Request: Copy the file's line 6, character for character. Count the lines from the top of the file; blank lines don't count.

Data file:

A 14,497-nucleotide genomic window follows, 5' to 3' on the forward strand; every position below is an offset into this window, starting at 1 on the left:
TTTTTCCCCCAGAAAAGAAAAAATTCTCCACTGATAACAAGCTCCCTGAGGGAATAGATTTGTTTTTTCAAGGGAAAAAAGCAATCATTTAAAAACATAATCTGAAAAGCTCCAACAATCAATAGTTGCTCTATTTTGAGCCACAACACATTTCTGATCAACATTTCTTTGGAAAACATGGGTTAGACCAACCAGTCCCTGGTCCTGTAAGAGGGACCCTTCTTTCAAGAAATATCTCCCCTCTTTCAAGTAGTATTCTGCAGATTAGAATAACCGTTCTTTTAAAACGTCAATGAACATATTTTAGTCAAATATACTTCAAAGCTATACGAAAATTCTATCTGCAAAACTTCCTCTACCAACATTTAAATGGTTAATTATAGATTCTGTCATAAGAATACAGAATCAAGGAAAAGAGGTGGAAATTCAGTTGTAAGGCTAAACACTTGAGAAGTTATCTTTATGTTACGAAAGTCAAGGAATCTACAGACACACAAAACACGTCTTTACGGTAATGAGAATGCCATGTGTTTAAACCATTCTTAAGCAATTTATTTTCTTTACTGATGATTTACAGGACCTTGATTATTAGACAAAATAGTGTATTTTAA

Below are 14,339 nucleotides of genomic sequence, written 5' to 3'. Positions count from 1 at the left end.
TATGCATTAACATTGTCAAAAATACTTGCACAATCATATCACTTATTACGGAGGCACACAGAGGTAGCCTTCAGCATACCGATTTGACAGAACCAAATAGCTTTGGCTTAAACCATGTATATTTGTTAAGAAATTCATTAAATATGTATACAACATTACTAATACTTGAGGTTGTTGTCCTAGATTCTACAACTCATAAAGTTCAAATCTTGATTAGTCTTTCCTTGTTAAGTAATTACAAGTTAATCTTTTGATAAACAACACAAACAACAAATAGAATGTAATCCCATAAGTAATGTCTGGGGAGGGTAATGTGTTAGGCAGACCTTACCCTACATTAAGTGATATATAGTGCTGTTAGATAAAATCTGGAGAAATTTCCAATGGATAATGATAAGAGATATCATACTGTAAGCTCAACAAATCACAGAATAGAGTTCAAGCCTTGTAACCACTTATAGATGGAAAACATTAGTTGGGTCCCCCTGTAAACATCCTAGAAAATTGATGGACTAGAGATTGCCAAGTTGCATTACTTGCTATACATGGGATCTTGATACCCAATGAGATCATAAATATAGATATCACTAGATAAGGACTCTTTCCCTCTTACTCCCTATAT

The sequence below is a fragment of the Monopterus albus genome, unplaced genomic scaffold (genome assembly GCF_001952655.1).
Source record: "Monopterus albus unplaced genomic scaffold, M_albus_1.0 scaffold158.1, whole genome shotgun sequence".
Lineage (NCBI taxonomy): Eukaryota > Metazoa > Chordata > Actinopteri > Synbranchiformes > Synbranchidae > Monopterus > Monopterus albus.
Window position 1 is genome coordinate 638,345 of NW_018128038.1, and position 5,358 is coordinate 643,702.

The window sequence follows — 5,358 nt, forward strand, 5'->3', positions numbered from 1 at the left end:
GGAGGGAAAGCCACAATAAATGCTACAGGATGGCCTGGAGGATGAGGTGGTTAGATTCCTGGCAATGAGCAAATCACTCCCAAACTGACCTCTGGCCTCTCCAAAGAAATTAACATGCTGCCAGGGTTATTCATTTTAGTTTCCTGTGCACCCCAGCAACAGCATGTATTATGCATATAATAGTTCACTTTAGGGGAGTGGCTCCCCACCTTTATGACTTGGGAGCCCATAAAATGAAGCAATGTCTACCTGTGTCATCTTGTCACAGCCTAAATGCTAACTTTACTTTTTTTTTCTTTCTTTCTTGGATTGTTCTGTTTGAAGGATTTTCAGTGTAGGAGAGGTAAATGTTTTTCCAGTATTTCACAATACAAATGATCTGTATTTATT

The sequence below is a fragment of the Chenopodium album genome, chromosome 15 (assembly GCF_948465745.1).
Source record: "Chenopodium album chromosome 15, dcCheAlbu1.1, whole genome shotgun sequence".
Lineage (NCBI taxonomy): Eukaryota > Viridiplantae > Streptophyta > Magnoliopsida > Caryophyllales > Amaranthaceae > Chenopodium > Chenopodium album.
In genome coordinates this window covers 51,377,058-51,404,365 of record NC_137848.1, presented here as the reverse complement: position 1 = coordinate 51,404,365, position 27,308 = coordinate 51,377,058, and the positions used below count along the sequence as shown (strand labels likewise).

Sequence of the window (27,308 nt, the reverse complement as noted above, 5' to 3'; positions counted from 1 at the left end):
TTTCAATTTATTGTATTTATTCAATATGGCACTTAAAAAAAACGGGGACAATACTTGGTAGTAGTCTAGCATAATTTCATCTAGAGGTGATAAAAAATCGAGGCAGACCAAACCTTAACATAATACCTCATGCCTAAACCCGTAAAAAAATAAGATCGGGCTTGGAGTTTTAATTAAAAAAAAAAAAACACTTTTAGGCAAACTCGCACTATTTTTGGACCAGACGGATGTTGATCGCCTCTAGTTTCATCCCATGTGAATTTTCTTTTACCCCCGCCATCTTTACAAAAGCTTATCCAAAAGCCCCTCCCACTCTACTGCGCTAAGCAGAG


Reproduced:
Source record: "Monopterus albus unplaced genomic scaffold, M_albus_1.0 scaffold158.1, whole genome shotgun sequence".